Archbishop of Toronto Frank Leo

Bishop Francis Leo is installed as Archbishop of Toronto at St. Michael’s Cathedral Basilica in Toronto, March 25, 2023. (Michael Swan)

Francis Leo installed as Archbishop of Toronto

By Peter Stockland

His Grace Francis Leo offered up gratitude to Christ as he was made Archbishop of Toronto at today’s Mass in a packed St. Michael’s Cathedral Basilica that was equally filled with the spirit of the Annunciation.

“The most important thing is gratefulness to Jesus Christ … gratitude for our salvation, for the mercy he shows us, the wisdom and courage he gives us, and the grace with which he lifts us up,” Archbishop Leo said during his homily. “How could we ever live without God?”

The 51-year-old former Auxiliary Bishop of Montreal, named by Pope Francis on Feb. 11 to lead the Toronto Roman Catholic Archdiocese, drew applause from those gathered for his words, although he later jokingly apologized for the homily’s length and promised it was not a sign of things to come.

An hour before the installation Mass began, the Archbishop-designated was in the central aisle of St. Michael’s greeting his new parishioners and posing for pictures with them, giving the anticipated pageantry an air of hospitality and humanity.

Toronto’s Catholic good and great were among the 1,000-plus invitees to the Mass, including interfaith guests, Indigenous representatives, and a scattering of politicians.

The hierarchy of Catholicism in Canada was also out in force led by Primate Cardinal Archbishop Gérald Lacroix, retired Toronto Archbishop Cardinal Thomas Collins, Papal Nuncio Ivan Jurkovic, Antons Prikulis, first secretary of the Papal Nunciature, Montreal Archbishop Christian Lépine, 60 bishops representing dioceses in Toronto and across the country, and enough priests to fill the entire centre row of pews in the Cathedral Basilica.

Yet omnipresent was the spirit of the humble, ordinary woman whom Archbishop Leo affectionately called “Myriam of Nazareth” as he extolled her “world-changing fiat” (sign of consent) at the Annunciation to bear the Christ child and bring salvation into the world.

“The qualities of Mary should always imbue our responses,” he said. “She makes Jesus real and personal to us (to) open our hearts and relationships so Christ is born anew again.”

Leo then consecrated the Toronto archdiocese to “the immaculate heart of the Ever Blessed Virgin Mary,” drawing a parallel between his declaration and that of Pope Francis when he consecrated Russia and Ukraine to Mary exactly one year ago.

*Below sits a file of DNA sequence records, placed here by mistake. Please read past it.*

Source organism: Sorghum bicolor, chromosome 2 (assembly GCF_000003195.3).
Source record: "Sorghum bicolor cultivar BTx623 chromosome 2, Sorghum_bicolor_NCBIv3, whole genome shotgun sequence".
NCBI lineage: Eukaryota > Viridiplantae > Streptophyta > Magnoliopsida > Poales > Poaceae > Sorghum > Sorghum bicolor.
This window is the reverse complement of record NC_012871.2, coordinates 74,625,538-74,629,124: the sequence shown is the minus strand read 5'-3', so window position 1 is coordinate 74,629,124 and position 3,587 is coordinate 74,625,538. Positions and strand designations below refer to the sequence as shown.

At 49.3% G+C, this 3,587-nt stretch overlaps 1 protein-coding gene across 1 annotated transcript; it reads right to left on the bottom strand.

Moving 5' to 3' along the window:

The Feast of the Annunciation’s elevation of consent to God’s will was central to the liturgy not only in the Gospel reading from Luke, but in the hymns and other readings. A letter from Pope Francis to “Francis, Bishop, Servant of the Servants of God,” emphasized Leo’s devotion to Mary and called on him to “communicate the signs of the living Christ to the sheep entrusted to you with the docility to do whatever He will tell you at the command of the Immaculate Mother – cf. John 2:4.”

The reference was to Mary’s words at the Wedding Feast of Cana, which are a prelude to Jesus’ first miracle, and which Leo has adopted as his motto and had emblazoned on his Bishop’s coat of arms.

The tone of willing obedience was set at the very beginning of the Mass when the Papal Nuncio asked the Archbishop-designate if he was willing to accept the Metropolitan See of Toronto.

“With faith in Lord Jesus Christ and love of God in my heart, I do accept and resolve to serve faithfully this local church,” Leo said.

He was then presented with his Archbishop’s crozier, making concretely visible his pastoral stewardship of Toronto Archdiocesan Catholics. In accepting the office, Leo joins luminaries such as founding Bishop Michael Power (1841-1847), Archbishop Neil McNeil, (1912-1934), Cardinal James McGuigan, who served as archbishop for 37 years from 1934-1971, Cardinal Emmett Carter (1978-1990), Cardinal Aloysius Ambrozic (1990-2006), and of course former Archbishop Thomas Collins, who remains a Cardinal despite retiring as archbishop after 16 years of service.

In concluding remarks at the Mass, Collins said he often received impromptu, unsolicited commiseration during his time as Toronto’s Catholic shepherd for what some consider the “terrible burden” the office carries. He admitted the role can weigh heavily on ecclesiastical shoulders at times but at least equal is the joy of carrying out God’s will, which “always triumphs and gives joy to the mission” of being Archbishop of Toronto.

“We’re on our way through the valley of death, through the vale of tears, but with a song in our hearts to see the marvellous works of God’s grace,” he said. “With his (Archbishop Leo’s) devotion to God, there is joy in my heart to see him as Archbishop of Toronto.”


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